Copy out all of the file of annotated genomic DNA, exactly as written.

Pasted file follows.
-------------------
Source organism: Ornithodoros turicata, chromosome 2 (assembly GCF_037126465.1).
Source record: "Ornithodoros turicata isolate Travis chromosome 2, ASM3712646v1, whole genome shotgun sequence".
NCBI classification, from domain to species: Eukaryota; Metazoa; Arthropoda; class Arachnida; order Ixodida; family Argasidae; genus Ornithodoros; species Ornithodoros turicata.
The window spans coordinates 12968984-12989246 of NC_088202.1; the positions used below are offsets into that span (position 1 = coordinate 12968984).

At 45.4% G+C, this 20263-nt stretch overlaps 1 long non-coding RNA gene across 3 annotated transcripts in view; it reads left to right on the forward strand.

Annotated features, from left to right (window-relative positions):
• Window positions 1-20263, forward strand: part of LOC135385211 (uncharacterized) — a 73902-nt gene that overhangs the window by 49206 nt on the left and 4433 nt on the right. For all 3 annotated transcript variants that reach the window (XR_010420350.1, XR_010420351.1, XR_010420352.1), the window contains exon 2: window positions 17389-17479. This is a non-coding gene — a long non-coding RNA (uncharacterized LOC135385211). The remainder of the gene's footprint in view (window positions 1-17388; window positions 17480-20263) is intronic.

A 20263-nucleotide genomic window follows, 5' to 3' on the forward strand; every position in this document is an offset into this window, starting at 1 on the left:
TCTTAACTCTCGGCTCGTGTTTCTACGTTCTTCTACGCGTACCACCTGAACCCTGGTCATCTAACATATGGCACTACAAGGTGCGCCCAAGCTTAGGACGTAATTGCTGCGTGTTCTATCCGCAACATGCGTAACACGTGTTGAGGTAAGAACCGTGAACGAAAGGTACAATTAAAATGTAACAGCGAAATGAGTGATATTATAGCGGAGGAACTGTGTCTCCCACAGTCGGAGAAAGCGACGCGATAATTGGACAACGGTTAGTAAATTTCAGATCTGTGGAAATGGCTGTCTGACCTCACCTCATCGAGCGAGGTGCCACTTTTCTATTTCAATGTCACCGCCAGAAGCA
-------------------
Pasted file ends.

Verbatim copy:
Source organism: Ornithodoros turicata, chromosome 2 (assembly GCF_037126465.1).
Source record: "Ornithodoros turicata isolate Travis chromosome 2, ASM3712646v1, whole genome shotgun sequence".
NCBI classification, from domain to species: Eukaryota; Metazoa; Arthropoda; class Arachnida; order Ixodida; family Argasidae; genus Ornithodoros; species Ornithodoros turicata.
The window spans coordinates 12968984-12989246 of NC_088202.1; the positions used below are offsets into that span (position 1 = coordinate 12968984).

At 45.4% G+C, this 20263-nt stretch overlaps 1 long non-coding RNA gene across 3 annotated transcripts in view; it reads left to right on the forward strand.

Annotated features, from left to right (window-relative positions):
• Window positions 1-20263, forward strand: part of LOC135385211 (uncharacterized) — a 73902-nt gene that overhangs the window by 49206 nt on the left and 4433 nt on the right. For all 3 annotated transcript variants that reach the window (XR_010420350.1, XR_010420351.1, XR_010420352.1), the window contains exon 2: window positions 17389-17479. This is a non-coding gene — a long non-coding RNA (uncharacterized LOC135385211). The remainder of the gene's footprint in view (window positions 1-17388; window positions 17480-20263) is intronic.

A 20263-nucleotide genomic window follows, 5' to 3' on the forward strand; every position in this document is an offset into this window, starting at 1 on the left:
TCTTAACTCTCGGCTCGTGTTTCTACGTTCTTCTACGCGTACCACCTGAACCCTGGTCATCTAACATATGGCACTACAAGGTGCGCCCAAGCTTAGGACGTAATTGCTGCGTGTTCTATCCGCAACATGCGTAACACGTGTTGAGGTAAGAACCGTGAACGAAAGGTACAATTAAAATGTAACAGCGAAATGAGTGATATTATAGCGGAGGAACTGTGTCTCCCACAGTCGGAGAAAGCGACGCGATAATTGGACAACGGTTAGTAAATTTCAGATCTGTGGAAATGGCTGTCTGACCTCACCTCATCGAGCGAGGTGCCACTTTTCTATTTCAATGTCACCGCCAGAAGCA